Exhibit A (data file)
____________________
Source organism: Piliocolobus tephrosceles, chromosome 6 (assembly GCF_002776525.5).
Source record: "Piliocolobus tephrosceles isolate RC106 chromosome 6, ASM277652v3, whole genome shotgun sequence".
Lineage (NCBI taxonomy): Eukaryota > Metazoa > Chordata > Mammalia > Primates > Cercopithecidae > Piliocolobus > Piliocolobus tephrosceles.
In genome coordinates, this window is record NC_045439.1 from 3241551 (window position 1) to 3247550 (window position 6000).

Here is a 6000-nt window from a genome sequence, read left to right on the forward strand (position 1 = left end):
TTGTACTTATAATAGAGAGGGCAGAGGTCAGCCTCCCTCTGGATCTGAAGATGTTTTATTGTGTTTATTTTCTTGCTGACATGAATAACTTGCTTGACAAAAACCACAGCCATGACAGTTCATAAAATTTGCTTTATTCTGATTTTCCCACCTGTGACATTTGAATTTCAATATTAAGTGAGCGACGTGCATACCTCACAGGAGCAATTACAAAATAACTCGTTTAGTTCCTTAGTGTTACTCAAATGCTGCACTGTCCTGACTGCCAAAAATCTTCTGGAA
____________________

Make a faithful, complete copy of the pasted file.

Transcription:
Source organism: Piliocolobus tephrosceles, chromosome 6 (assembly GCF_002776525.5).
Source record: "Piliocolobus tephrosceles isolate RC106 chromosome 6, ASM277652v3, whole genome shotgun sequence".
Lineage (NCBI taxonomy): Eukaryota > Metazoa > Chordata > Mammalia > Primates > Cercopithecidae > Piliocolobus > Piliocolobus tephrosceles.
In genome coordinates, this window is record NC_045439.1 from 3241551 (window position 1) to 3247550 (window position 6000).

Here is a 6000-nt window from a genome sequence, read left to right on the forward strand (position 1 = left end):
TTGTACTTATAATAGAGAGGGCAGAGGTCAGCCTCCCTCTGGATCTGAAGATGTTTTATTGTGTTTATTTTCTTGCTGACATGAATAACTTGCTTGACAAAAACCACAGCCATGACAGTTCATAAAATTTGCTTTATTCTGATTTTCCCACCTGTGACATTTGAATTTCAATATTAAGTGAGCGACGTGCATACCTCACAGGAGCAATTACAAAATAACTCGTTTAGTTCCTTAGTGTTACTCAAATGCTGCACTGTCCTGACTGCCAAAAATCTTCTGGAA